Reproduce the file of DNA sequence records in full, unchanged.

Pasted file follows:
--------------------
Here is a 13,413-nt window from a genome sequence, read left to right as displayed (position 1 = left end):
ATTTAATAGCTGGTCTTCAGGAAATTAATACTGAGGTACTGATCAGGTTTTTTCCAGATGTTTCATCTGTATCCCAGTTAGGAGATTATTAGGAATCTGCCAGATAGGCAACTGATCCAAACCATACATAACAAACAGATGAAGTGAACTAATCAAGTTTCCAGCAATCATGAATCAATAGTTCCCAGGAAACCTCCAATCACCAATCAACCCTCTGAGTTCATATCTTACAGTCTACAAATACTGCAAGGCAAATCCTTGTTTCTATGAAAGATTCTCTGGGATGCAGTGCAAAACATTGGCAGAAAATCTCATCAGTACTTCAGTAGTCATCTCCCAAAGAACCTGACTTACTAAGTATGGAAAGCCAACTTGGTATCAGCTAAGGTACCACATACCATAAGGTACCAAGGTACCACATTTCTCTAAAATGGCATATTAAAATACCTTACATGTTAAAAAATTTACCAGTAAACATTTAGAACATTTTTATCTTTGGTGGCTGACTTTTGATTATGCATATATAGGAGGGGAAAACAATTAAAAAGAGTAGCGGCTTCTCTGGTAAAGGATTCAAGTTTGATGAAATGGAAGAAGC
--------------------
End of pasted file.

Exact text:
Here is a 13,413-nt window from a genome sequence, read left to right as displayed (position 1 = left end):
ATTTAATAGCTGGTCTTCAGGAAATTAATACTGAGGTACTGATCAGGTTTTTTCCAGATGTTTCATCTGTATCCCAGTTAGGAGATTATTAGGAATCTGCCAGATAGGCAACTGATCCAAACCATACATAACAAACAGATGAAGTGAACTAATCAAGTTTCCAGCAATCATGAATCAATAGTTCCCAGGAAACCTCCAATCACCAATCAACCCTCTGAGTTCATATCTTACAGTCTACAAATACTGCAAGGCAAATCCTTGTTTCTATGAAAGATTCTCTGGGATGCAGTGCAAAACATTGGCAGAAAATCTCATCAGTACTTCAGTAGTCATCTCCCAAAGAACCTGACTTACTAAGTATGGAAAGCCAACTTGGTATCAGCTAAGGTACCACATACCATAAGGTACCAAGGTACCACATTTCTCTAAAATGGCATATTAAAATACCTTACATGTTAAAAAATTTACCAGTAAACATTTAGAACATTTTTATCTTTGGTGGCTGACTTTTGATTATGCATATATAGGAGGGGAAAACAATTAAAAAGAGTAGCGGCTTCTCTGGTAAAGGATTCAAGTTTGATGAAATGGAAGAAGC